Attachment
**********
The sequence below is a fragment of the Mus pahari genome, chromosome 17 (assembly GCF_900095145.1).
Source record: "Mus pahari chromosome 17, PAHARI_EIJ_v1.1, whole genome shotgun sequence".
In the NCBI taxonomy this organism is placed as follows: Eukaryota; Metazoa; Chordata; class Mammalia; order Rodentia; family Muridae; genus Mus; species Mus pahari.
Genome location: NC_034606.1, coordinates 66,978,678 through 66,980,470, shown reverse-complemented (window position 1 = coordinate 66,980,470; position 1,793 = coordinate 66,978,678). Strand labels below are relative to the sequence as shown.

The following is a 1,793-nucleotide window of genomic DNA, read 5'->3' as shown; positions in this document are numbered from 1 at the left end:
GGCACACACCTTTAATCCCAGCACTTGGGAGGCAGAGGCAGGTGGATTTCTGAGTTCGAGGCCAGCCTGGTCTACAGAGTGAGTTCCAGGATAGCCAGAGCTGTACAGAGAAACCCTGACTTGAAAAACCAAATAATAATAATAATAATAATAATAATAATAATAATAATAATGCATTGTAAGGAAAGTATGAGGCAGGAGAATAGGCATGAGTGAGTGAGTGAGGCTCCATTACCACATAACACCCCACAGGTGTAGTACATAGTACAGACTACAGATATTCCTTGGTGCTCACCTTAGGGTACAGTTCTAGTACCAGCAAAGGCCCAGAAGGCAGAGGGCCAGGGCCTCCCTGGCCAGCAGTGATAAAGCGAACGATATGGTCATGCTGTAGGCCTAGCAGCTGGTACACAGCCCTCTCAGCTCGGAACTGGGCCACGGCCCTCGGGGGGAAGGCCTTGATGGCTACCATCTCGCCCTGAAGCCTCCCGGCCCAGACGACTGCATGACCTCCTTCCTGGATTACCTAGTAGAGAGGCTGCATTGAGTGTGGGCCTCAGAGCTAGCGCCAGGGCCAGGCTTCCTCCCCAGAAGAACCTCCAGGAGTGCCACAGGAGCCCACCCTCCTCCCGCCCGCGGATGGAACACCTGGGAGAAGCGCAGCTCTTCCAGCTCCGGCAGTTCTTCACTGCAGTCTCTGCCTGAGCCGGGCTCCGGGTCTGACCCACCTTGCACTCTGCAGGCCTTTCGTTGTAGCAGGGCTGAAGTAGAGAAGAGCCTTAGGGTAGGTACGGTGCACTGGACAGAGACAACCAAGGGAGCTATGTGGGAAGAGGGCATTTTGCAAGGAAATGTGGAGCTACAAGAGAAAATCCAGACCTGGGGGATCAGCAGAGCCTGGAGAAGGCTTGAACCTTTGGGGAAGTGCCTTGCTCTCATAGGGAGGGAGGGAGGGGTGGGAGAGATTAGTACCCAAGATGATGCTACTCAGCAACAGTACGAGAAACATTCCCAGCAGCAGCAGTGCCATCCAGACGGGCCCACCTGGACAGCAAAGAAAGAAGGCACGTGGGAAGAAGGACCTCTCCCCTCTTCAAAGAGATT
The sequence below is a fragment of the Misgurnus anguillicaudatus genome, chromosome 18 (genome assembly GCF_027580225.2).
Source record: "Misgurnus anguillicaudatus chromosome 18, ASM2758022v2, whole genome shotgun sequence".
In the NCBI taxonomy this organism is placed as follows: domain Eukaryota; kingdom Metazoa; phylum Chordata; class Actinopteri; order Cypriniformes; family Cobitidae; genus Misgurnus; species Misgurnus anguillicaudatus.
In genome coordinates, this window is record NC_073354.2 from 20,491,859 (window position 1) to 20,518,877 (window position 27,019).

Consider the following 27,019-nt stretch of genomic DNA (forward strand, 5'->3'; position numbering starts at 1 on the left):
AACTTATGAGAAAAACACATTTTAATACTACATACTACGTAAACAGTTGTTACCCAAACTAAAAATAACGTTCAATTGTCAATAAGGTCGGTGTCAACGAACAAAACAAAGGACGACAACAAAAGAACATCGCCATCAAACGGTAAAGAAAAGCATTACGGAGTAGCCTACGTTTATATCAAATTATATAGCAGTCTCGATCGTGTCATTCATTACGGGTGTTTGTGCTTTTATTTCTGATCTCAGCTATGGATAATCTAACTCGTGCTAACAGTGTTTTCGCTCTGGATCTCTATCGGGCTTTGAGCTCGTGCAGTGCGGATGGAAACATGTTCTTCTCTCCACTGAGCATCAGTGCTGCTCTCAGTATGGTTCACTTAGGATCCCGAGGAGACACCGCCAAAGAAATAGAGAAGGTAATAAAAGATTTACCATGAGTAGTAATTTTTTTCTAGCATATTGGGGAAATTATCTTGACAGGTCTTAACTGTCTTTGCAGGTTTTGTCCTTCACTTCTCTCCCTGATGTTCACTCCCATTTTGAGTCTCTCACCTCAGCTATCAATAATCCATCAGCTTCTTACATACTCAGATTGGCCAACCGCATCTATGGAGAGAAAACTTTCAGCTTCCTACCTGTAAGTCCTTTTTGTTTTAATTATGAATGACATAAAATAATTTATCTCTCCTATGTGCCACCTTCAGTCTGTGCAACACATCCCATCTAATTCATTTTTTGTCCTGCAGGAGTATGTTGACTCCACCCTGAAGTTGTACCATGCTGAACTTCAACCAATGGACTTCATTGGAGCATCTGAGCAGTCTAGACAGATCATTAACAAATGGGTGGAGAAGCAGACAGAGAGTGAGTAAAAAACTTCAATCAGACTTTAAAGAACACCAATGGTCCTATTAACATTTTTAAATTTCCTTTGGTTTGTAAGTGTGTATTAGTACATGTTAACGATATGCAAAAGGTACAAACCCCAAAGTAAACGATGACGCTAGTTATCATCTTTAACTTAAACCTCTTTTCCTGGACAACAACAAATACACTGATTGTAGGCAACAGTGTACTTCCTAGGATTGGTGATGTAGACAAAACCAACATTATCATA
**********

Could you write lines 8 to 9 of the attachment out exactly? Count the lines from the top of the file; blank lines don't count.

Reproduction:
Source record: "Misgurnus anguillicaudatus chromosome 18, ASM2758022v2, whole genome shotgun sequence".
In the NCBI taxonomy this organism is placed as follows: domain Eukaryota; kingdom Metazoa; phylum Chordata; class Actinopteri; order Cypriniformes; family Cobitidae; genus Misgurnus; species Misgurnus anguillicaudatus.